Web 25: Did We Change Advertising?


Late October will mark the 25th anniversary of advertising on the Web. Having been part of the team that ushered in those first primitive digital ads in 1994, I’ll be using this space in the intervening weeks to explore the fulfillment, failure and future of the web’s marketing and social promise.  This week: The impact of digital on the practice of advertising.

As Internet Advertising started to find its legs in 1995-96, there was a fair bit of handwringing among those who took it’s still-uncertain future seriously.  Like the re purposed radio shows that comprised early 1950s television programming, advertising on the web was derivative of its predecessor forms.  The first banners were tiny outdoor ads. As bandwidth expanded and boxes got bigger, on-page ads started to resemble magazine advertising.  Streaming ushered in progressively longer, faster, higher-fidelity TV ads.  But to re-purpose the inimitable Peggy Lee, Is that all there is?

Yes and no.

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As it turns out, the sight/sound/motion of TV Ads…. pretty….pretty good!  Staying within the classic definition of advertising, video seems to make everybody happy. The consumer appetite for digital video – ad supported and otherwise – seems bottomless.  It doesn’t replace the mythic reach of the Big 4 Network/TV age, but it’s as significant as most anything out there today.  And advertisers have stepped up.  Aside from the occasional YouTube/brand safety kerfuffle, they seem to want to buy just about whatever is available.

So did we change advertising?  Yes, we took the historic TV model of video ads accompanying content and made it more targetable and accountable, and put it – literally – in the hand of the consumer via the mobile device.  Have we yet fulfilled the potential that digital technology enables?

Not yet.

While the popularity and profit of the video advertising model will keep us all well-fed for many years, the ultimate change in advertising will be its full immersion in, and submission to, business and commerce.  Digital technology and communication have rendered the old barriers between hearing, learning, considering, choosing and buying obsolete.   And while we’ve made some brief nods toward blending ads and commerce, our goal has always been more accountable advertising…an improved status quo.

The real change will be when we don’t think of it as advertising at all, but rather as just an early stage in the commercial relationship.  The tech is there.  So far, the will is not.  But real change is inevitable.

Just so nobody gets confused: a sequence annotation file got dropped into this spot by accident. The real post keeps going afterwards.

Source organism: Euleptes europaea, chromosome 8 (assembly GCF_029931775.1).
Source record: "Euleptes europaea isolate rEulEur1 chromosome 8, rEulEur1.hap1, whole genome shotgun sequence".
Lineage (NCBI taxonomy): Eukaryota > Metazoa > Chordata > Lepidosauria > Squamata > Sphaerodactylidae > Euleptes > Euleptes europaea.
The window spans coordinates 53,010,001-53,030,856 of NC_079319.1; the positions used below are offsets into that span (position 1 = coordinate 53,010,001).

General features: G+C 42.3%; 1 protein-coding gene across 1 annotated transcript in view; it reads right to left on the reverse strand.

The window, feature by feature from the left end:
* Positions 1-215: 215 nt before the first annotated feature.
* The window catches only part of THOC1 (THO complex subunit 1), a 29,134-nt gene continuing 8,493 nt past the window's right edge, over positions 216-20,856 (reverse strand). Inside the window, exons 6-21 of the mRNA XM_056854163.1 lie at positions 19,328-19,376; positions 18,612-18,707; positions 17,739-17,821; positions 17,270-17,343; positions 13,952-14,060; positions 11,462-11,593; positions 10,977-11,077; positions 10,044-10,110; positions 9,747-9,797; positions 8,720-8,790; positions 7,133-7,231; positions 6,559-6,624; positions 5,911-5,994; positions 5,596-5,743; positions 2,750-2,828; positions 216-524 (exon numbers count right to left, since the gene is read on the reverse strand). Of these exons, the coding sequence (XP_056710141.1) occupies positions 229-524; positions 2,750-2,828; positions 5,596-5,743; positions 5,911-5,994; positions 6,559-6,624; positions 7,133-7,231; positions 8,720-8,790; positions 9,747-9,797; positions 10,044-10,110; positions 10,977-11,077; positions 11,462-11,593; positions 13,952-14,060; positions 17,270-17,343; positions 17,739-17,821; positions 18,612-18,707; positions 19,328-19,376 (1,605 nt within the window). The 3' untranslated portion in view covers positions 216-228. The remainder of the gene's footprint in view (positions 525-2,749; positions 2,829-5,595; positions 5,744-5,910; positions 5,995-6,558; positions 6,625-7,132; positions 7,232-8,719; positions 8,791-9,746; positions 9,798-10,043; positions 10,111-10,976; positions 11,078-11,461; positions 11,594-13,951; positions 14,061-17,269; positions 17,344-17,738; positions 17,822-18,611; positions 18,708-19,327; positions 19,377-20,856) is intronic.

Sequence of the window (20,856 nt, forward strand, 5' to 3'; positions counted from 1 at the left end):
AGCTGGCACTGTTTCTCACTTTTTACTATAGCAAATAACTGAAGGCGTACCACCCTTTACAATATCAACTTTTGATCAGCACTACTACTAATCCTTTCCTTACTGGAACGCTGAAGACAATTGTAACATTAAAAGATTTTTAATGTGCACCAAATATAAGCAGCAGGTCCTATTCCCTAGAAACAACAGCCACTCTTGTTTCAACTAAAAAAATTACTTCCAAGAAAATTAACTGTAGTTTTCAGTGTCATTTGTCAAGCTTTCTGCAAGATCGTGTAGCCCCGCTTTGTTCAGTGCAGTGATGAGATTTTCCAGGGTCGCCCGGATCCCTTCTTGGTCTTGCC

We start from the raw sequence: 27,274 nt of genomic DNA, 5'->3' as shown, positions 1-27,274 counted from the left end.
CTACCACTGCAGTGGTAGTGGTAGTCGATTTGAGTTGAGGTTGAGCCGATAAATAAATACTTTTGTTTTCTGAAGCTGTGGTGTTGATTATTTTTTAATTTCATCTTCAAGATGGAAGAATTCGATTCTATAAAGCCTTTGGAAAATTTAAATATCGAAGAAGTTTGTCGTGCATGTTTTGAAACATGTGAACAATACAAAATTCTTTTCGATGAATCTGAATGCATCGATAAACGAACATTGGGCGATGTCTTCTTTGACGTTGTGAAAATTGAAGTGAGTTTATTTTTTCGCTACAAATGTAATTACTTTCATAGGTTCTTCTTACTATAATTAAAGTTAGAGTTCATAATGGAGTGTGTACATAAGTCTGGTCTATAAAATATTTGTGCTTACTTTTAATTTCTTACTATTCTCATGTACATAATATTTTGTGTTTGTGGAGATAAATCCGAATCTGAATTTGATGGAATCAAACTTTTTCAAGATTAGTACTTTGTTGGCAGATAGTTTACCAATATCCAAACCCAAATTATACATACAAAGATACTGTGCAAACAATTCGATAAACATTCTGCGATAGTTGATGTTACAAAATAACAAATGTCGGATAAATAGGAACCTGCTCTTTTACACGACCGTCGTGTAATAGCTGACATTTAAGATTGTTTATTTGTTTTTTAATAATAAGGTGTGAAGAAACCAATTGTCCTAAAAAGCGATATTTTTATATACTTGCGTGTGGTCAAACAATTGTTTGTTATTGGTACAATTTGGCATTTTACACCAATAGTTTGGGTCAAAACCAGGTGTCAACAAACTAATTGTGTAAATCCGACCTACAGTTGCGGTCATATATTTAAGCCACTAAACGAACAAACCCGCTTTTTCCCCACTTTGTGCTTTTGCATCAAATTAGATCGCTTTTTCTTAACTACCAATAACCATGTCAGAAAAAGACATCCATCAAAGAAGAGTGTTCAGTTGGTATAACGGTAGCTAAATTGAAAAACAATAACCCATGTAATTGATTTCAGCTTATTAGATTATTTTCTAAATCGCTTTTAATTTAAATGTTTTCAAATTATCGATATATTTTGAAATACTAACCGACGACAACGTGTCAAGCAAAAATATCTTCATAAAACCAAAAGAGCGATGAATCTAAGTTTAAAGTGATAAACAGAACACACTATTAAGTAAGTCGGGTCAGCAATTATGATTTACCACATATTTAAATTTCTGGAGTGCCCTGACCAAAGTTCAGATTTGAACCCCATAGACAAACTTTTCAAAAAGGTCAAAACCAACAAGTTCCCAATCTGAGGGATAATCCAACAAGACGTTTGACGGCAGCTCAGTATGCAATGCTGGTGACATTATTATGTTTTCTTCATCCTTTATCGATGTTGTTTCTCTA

Web 25: Targeting and Personalization


Late October will mark the 25th anniversary of advertising on the Web. Having been part of the team that ushered in those first primitive digital ads in 1994, I’ll be using this space in the intervening weeks to explore the fulfillment, failure and future of the web’s marketing and social promise. This week, Targeting and Personalization.

As our small team of outlaws were selling the first ads on the web, it would be more than a year till the invention of the first ad server.

Think about that for a minute.

There was no practical way to serve an ad independent of the page it was selected to run on. User targeting was impossible. To us – then – it was enough that a marketer could talk to a customer based on whether she was viewing a page about home improvement or cooking. That you had an opportunity to advertise at just the exact moment when relevant attention was being spent was, at the time, revolutionary.  Of course, that moment couldn’t scale and wouldn’t hold. Change was inevitable… but what kind?

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The deal we struck with consumers (or at least told each other at conferences) was better and more personalized advertising and content experiences in exchange for data. We’ll be watching you, but we’ll make it worth your while.  By even the most charitable estimate, we haven’t lived up to that bargain. We went on a serious bender of infinite supply and cheap data…and the hangover is a bitch.  Seeing no value, consumers have revolted. Politicians of all stripes are engaged. GDPR has led to CCPA. And major marketers are demanding heretofore unseen levels of transparency and purity.

And as a result, just maybe we’re getting back to what made this all special in the first place.

No one is naïve enough to think we’ll go backwards to a world without ad servers. But look at what is happening. First party data is quickly becoming table stakes. Marketers are taking a fresh look at context: they are moving beyond brand safety and looking for brand building environments. There’s been a boom in content marketing and high-production-value video adjacencies. Publishers are rising to the challenge of delivering real personalization and reciprocal value to marketers and consumers.